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Obstetrics doppler ultrasound


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Obstetrics doppler ultrasound

  1. 1. DOPPLER ULTRASOUND in Pregnancy Dr. Mohammed Abdalla Egypt, Domiat Hospital
  2. 2. Doppler History First use of Doppler ultrasonography to study flow velocity in the fetal umbilical artery was reported in 1977
  3. 3. Doppler History Fitzgerald & Drumm. Umbilical artery studies 1977BMJ Eik-Nes et al. Fetal aortic velocimetry : Dupplexscanner 1980 Lancet Campbell et al. Utero-placental circulation: Dupplex scanner 1983 Lancet Wladimiroff et al. MCA / UA PI ratio 1987 OG Kiserud et al. Ductus venosus velocimetry 1991Lancet
  4. 4. Basic principals Echoes from stationary tissues are the same from pulse to pulse. Echoes from moving objects exhibit slight differences in the time for the signal to be returned to the receiver. These differences can measured as phase shift from which the Doppler frequency is obtained.
  5. 5. T1 : time of omitted signal . T2 : time of returned signal . T2 – T1 = time difference or phase shift . from phase shift the Doppler frequency is obtained. AS TIME DIFFERENCE DECREASE THE DOPPLER FREQUENCY INCREASE.
  6. 6. T2 pulse repetition frequency T1 (T2 –T1) phase shift with known beam / flow angle can calculate flow velocity .
  7. 7. Basic Principals The time difference or phase shift are then proceeded to produce either colorflow display or a Doppler sonogram
  8. 8. Basic Principals  ‘Doppler frequency’ is obtained by measuring the time difference for the signal to be returned when reflected from moving scatterers .  Doppler frequency increase if: 1. flow velocity increased . 2. beam is more aligned to the direction of flow. 3. higher transducer frequency is used.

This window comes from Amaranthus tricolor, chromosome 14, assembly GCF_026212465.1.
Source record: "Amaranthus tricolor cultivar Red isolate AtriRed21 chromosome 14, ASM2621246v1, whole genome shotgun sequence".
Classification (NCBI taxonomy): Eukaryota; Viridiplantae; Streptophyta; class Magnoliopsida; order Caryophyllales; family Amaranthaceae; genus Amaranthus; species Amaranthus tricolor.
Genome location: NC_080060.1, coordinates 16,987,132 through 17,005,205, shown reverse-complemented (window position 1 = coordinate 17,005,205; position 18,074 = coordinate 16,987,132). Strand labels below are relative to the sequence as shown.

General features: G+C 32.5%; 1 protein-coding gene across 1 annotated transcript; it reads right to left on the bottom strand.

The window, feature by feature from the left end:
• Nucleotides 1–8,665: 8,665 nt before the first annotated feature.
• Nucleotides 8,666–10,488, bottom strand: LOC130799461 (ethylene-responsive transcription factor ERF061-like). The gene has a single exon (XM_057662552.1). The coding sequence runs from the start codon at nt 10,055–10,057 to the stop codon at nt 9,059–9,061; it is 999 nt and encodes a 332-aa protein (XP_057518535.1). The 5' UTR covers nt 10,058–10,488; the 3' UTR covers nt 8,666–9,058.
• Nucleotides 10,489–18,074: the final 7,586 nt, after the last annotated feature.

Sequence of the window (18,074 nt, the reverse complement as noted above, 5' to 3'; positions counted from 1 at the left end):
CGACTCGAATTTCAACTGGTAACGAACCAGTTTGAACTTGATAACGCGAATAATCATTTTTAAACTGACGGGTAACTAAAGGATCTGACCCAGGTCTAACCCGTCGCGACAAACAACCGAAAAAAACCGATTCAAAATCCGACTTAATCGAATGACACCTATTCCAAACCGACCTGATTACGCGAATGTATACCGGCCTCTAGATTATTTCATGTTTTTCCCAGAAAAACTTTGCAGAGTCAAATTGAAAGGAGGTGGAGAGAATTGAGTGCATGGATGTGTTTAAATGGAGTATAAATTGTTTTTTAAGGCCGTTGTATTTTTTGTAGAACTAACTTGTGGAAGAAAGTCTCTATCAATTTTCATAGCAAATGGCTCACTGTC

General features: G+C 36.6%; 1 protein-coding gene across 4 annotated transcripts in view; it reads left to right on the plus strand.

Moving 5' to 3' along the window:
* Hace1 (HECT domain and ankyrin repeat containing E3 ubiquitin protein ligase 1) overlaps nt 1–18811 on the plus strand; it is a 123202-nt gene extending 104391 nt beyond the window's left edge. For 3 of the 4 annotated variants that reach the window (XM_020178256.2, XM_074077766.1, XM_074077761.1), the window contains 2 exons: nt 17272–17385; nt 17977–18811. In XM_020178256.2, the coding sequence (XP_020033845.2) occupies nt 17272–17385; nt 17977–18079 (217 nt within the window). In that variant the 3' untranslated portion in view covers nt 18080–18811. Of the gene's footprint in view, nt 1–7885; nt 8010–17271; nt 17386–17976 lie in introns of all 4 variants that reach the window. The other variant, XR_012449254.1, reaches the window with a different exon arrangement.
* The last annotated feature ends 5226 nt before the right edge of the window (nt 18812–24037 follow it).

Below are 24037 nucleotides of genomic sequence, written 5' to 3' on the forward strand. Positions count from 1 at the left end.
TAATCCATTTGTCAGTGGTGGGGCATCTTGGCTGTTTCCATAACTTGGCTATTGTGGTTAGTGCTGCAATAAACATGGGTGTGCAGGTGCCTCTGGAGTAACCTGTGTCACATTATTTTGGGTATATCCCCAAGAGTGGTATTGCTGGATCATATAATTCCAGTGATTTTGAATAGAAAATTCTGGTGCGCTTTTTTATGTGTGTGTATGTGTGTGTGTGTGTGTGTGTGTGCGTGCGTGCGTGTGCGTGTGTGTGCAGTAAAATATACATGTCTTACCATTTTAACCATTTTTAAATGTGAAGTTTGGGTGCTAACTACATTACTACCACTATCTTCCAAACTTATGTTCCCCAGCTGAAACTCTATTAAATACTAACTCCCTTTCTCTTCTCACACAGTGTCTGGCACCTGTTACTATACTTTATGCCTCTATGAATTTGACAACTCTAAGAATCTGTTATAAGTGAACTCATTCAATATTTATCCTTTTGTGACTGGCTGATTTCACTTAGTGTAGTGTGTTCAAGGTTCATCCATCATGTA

9. 9. Factors affecting doppler frequency q 3 2 The angle of insonation Flow velocity 1 (the angle q between the beam and the direction of flow becomes smaller). This is of the utmost importance in the use of Doppler ultrasound.
  10. 10. (the angle q between the beam and the direction of flow becomes smaller). This is of the utmost importance in the use of Doppler ultrasound. beam (A) is more aligned than (B) The beam/flow angle at (C) is almost 90° and there is a very poor Doppler signal The flow at (D) is away from the beam and there is a negative signal.
  11. 11. Aliasing If a second pulse is sent before the first is received, the receiver cannot discriminate between the reflected signal from both pulses and aliasing occur.
  12. 12. Aliasing So to eliminate aliasing The pulse repetition frequency or scale is set appropriately for the flow velocities
  13. 13. Basic Principals The volume flow in the UAs increases with advancing gestation. The high vascular impedance detected in the first trimester gradually decreases. It is attributed to growth of placental unit and increase in the number of the functioning vascular channels.
  14. 14. Uses plays a vital role in the diagnosis of fetal cardiac defects . assessment of the hemodynamic responses to fetal hypoxia and anemia. diagnosis of other non-cardiac malformations.
  15. 15. Anatomy Blood supply provided by the ovarian and uterine arteries Uterine Arteries: main branches of the internal iliac arteries Uterine Arteries: Ascend through the lateral wall and anastomose with the ovarian arteries
  16. 16. Anatomy  Arcuate Arteries: Run Circumferentially around the uterus  Uterus: Blood supply to anterior and posterior walls provided by the Arcuate arteries  Radial Arteries: Extend from the arcuate arteries and enter the endometrium  Spiral Arteries: connect the maternal circulation to the endometrium  Responsible for a 10 fold increase in blood flow
  17. 17. Anatomy Conversion of small muscular spiral arteries into large vascular channels transforms the uteroplacental circulation into a low-resistance-to-flow system. These have a dilated and tortuous lumen, a complete absence of muscular and elastic tissue, no continuous endothelial lining.